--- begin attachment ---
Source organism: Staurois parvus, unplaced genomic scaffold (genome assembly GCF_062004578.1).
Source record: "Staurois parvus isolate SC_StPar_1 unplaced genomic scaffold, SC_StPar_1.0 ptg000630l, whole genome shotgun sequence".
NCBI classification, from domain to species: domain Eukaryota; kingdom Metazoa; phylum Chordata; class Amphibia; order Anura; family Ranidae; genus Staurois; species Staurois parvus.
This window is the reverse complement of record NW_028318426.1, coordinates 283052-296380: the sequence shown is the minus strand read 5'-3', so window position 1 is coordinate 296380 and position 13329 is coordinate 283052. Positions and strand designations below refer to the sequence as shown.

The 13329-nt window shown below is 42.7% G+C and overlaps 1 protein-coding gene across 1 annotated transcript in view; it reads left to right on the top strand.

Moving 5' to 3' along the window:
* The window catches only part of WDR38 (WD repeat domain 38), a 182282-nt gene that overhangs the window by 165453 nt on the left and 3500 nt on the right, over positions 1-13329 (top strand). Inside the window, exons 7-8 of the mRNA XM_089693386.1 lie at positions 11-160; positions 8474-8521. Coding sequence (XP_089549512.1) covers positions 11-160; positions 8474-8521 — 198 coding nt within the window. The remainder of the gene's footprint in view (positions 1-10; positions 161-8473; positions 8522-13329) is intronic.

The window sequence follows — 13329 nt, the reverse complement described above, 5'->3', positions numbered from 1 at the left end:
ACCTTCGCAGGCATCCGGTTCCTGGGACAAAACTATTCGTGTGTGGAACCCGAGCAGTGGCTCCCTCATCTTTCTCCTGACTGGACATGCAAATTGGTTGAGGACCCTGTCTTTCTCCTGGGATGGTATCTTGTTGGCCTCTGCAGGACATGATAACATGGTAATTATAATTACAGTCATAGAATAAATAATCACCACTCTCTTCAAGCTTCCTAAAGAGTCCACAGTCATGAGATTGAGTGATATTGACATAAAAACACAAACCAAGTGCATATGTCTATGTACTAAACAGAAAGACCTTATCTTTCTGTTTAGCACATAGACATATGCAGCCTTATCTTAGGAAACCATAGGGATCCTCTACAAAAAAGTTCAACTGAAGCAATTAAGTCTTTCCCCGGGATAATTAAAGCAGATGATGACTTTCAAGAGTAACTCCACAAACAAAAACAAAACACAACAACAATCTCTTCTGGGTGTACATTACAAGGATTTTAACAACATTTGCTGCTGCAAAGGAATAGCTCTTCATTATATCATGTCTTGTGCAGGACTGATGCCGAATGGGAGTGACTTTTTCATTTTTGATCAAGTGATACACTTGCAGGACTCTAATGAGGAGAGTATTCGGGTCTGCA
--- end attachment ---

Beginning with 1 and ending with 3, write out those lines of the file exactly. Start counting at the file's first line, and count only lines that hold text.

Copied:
Source organism: Staurois parvus, unplaced genomic scaffold (genome assembly GCF_062004578.1).
Source record: "Staurois parvus isolate SC_StPar_1 unplaced genomic scaffold, SC_StPar_1.0 ptg000630l, whole genome shotgun sequence".
NCBI classification, from domain to species: domain Eukaryota; kingdom Metazoa; phylum Chordata; class Amphibia; order Anura; family Ranidae; genus Staurois; species Staurois parvus.